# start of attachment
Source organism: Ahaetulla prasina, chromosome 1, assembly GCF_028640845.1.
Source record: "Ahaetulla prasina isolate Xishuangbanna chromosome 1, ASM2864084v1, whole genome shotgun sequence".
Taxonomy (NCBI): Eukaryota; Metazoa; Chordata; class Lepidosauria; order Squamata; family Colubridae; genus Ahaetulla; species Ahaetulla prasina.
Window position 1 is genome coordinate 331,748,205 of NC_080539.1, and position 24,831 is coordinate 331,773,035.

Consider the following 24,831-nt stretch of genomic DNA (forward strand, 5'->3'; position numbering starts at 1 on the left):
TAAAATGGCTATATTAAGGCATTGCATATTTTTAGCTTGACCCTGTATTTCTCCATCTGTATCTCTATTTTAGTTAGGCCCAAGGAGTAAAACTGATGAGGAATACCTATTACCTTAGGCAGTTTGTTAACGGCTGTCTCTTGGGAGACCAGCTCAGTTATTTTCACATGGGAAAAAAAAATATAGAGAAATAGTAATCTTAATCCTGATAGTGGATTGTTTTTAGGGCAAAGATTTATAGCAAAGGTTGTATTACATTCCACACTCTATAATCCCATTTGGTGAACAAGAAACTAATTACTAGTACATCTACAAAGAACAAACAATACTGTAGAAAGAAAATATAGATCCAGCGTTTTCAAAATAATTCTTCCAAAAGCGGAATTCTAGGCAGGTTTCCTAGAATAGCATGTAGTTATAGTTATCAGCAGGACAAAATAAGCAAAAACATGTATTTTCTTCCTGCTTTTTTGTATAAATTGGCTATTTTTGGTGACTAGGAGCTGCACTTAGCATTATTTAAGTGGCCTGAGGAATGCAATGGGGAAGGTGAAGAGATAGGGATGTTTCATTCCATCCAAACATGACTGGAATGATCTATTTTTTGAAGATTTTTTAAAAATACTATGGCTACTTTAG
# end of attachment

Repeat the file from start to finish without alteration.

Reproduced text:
Source organism: Ahaetulla prasina, chromosome 1, assembly GCF_028640845.1.
Source record: "Ahaetulla prasina isolate Xishuangbanna chromosome 1, ASM2864084v1, whole genome shotgun sequence".
Taxonomy (NCBI): Eukaryota; Metazoa; Chordata; class Lepidosauria; order Squamata; family Colubridae; genus Ahaetulla; species Ahaetulla prasina.
Window position 1 is genome coordinate 331,748,205 of NC_080539.1, and position 24,831 is coordinate 331,773,035.

Consider the following 24,831-nt stretch of genomic DNA (forward strand, 5'->3'; position numbering starts at 1 on the left):
TAAAATGGCTATATTAAGGCATTGCATATTTTTAGCTTGACCCTGTATTTCTCCATCTGTATCTCTATTTTAGTTAGGCCCAAGGAGTAAAACTGATGAGGAATACCTATTACCTTAGGCAGTTTGTTAACGGCTGTCTCTTGGGAGACCAGCTCAGTTATTTTCACATGGGAAAAAAAAATATAGAGAAATAGTAATCTTAATCCTGATAGTGGATTGTTTTTAGGGCAAAGATTTATAGCAAAGGTTGTATTACATTCCACACTCTATAATCCCATTTGGTGAACAAGAAACTAATTACTAGTACATCTACAAAGAACAAACAATACTGTAGAAAGAAAATATAGATCCAGCGTTTTCAAAATAATTCTTCCAAAAGCGGAATTCTAGGCAGGTTTCCTAGAATAGCATGTAGTTATAGTTATCAGCAGGACAAAATAAGCAAAAACATGTATTTTCTTCCTGCTTTTTTGTATAAATTGGCTATTTTTGGTGACTAGGAGCTGCACTTAGCATTATTTAAGTGGCCTGAGGAATGCAATGGGGAAGGTGAAGAGATAGGGATGTTTCATTCCATCCAAACATGACTGGAATGATCTATTTTTTGAAGATTTTTTAAAAATACTATGGCTACTTTAG